Background: Recently, it has become increasingly recognized that pulmonary hypertension (PH) is a particularly ominous consequence of left-sided heart failure (HF). The primary aim of this investigation was to assess the ability of key cardiopulmonary exercise testing (CPX) variables to detect elevated pulmonary pressures in a HF cohort.
Methods: This was a retrospective analysis of a prospectively collected database. Two hundred ninety-three subjects with HF (63 ± 10 years old, 79% male) underwent Doppler echocardiography to estimate resting pulmonary artery systolic pressure (PASP). Peak oxygen consumption (VO2), the minute ventilation/carbon dioxide production (VE/VCO2) slope, peak partial pressure of end-tidal CO2 (PETCO2) and exercise oscillatory ventilation (EOV) were determined.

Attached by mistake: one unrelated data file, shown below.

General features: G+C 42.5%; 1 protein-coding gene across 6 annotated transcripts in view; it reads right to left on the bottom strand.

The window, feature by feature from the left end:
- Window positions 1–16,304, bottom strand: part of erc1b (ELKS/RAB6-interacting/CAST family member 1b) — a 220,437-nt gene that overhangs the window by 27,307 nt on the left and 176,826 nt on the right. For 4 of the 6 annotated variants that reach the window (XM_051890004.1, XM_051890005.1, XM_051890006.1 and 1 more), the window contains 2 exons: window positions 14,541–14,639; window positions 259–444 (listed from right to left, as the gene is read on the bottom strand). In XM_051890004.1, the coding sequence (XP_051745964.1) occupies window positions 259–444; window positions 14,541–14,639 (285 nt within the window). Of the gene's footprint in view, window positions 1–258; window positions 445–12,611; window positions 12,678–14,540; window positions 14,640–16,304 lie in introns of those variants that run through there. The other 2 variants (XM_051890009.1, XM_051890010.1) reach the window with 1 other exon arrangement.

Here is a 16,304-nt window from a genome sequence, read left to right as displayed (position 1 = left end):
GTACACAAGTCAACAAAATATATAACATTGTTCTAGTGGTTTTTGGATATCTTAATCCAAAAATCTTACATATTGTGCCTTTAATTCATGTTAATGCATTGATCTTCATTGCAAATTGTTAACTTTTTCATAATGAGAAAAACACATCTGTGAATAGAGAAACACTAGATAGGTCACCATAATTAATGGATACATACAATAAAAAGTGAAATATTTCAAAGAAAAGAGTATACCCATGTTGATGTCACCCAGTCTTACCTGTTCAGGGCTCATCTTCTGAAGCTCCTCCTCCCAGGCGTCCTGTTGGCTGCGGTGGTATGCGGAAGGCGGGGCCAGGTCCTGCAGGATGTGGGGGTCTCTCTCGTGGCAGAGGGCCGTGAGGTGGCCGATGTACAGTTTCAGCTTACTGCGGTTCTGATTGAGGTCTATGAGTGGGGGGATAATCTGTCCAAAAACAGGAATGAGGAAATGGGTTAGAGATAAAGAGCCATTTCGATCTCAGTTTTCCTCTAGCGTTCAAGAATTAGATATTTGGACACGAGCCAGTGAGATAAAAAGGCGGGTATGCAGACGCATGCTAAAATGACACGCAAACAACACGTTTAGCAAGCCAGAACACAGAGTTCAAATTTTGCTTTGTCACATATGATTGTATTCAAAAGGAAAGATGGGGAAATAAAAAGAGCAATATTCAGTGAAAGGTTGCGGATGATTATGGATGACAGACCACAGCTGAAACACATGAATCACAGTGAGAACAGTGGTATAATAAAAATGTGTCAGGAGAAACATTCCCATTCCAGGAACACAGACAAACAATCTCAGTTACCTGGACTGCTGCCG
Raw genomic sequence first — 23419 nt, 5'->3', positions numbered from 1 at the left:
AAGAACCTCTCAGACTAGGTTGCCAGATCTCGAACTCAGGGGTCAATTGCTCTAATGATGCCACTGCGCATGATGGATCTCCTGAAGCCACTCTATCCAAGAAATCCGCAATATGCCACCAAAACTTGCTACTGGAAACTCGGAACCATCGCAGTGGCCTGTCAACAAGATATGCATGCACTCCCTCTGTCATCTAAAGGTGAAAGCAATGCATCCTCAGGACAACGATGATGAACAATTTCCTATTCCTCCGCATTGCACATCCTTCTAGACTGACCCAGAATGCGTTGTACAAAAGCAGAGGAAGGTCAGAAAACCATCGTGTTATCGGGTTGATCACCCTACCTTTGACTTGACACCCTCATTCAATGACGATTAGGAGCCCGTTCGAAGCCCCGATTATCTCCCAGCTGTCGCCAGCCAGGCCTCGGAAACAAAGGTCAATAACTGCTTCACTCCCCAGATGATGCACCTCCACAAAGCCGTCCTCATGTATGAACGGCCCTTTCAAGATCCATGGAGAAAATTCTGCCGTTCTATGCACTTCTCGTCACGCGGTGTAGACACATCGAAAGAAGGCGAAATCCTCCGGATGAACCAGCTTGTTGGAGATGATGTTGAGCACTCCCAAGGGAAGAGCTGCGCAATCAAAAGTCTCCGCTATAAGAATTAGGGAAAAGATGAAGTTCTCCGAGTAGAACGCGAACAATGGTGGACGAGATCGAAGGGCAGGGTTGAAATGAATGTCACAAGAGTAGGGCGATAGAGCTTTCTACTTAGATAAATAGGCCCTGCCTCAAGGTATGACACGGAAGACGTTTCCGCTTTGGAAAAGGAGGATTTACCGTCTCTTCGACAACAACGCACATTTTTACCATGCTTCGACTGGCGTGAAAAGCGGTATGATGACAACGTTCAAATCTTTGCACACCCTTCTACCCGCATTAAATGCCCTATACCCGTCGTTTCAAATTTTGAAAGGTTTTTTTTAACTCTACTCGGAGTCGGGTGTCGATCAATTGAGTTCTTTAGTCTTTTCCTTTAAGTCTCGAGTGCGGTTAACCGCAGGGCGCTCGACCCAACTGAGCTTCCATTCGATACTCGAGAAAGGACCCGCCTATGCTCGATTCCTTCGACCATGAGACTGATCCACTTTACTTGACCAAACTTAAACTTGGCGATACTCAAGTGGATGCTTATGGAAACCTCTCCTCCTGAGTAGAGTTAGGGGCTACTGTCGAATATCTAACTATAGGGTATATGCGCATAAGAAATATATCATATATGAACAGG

Results: Forty-six percent (n = 134) of the subjects presented with a PASP ≥ 40 mm Hg. A VE/VCO2 slope </≥ 36.0 was the best predictor of a PASP ≥ 40 mm Hg (odds ratio [OR] 12.1, 95% confidence interval [CI] 6.8-21.4; P < .001). Peak PETCO2 ≤ 34 mm Hg (OR 3.8, 95% CI 1.3-11.2; P < .001) and the presence of EOV (OR 3.2, 95% CI 1.8-5.8; P < .001) added significant diagnostic value.
Conclusions: Although CPX is an established prognostic assessment in the HF population, the results of the present investigation indicate that it may also have important diagnostic utility for PH.
Keywords: Ventilatory efficacy; diagnosis; pulmonary hemodynamics.
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